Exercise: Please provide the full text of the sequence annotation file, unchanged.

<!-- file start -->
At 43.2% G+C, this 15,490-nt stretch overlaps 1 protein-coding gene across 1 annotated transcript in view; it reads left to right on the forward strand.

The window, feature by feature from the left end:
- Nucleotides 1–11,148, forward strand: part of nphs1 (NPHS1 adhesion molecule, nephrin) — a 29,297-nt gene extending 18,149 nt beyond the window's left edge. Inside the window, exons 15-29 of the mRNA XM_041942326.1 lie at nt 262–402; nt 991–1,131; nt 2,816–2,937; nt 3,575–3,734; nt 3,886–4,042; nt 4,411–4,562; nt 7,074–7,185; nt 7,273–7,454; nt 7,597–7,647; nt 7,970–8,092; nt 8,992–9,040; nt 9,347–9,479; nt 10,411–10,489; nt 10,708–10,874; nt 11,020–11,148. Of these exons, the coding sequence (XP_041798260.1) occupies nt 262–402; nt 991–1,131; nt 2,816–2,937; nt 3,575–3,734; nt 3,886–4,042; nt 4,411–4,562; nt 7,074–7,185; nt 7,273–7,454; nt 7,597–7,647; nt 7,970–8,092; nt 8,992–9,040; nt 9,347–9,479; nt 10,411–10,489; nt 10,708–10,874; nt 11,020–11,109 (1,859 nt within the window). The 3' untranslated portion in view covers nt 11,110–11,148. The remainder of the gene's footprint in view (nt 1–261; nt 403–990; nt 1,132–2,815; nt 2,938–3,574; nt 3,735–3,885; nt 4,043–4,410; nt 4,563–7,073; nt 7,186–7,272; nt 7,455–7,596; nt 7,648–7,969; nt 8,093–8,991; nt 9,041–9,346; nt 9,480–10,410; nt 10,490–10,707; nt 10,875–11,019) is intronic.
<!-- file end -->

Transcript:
At 43.2% G+C, this 15,490-nt stretch overlaps 1 protein-coding gene across 1 annotated transcript in view; it reads left to right on the forward strand.

The window, feature by feature from the left end:
- Nucleotides 1–11,148, forward strand: part of nphs1 (NPHS1 adhesion molecule, nephrin) — a 29,297-nt gene extending 18,149 nt beyond the window's left edge. Inside the window, exons 15-29 of the mRNA XM_041942326.1 lie at nt 262–402; nt 991–1,131; nt 2,816–2,937; nt 3,575–3,734; nt 3,886–4,042; nt 4,411–4,562; nt 7,074–7,185; nt 7,273–7,454; nt 7,597–7,647; nt 7,970–8,092; nt 8,992–9,040; nt 9,347–9,479; nt 10,411–10,489; nt 10,708–10,874; nt 11,020–11,148. Of these exons, the coding sequence (XP_041798260.1) occupies nt 262–402; nt 991–1,131; nt 2,816–2,937; nt 3,575–3,734; nt 3,886–4,042; nt 4,411–4,562; nt 7,074–7,185; nt 7,273–7,454; nt 7,597–7,647; nt 7,970–8,092; nt 8,992–9,040; nt 9,347–9,479; nt 10,411–10,489; nt 10,708–10,874; nt 11,020–11,109 (1,859 nt within the window). The 3' untranslated portion in view covers nt 11,110–11,148. The remainder of the gene's footprint in view (nt 1–261; nt 403–990; nt 1,132–2,815; nt 2,938–3,574; nt 3,735–3,885; nt 4,043–4,410; nt 4,563–7,073; nt 7,186–7,272; nt 7,455–7,596; nt 7,648–7,969; nt 8,093–8,991; nt 9,041–9,346; nt 9,480–10,410; nt 10,490–10,707; nt 10,875–11,019) is intronic.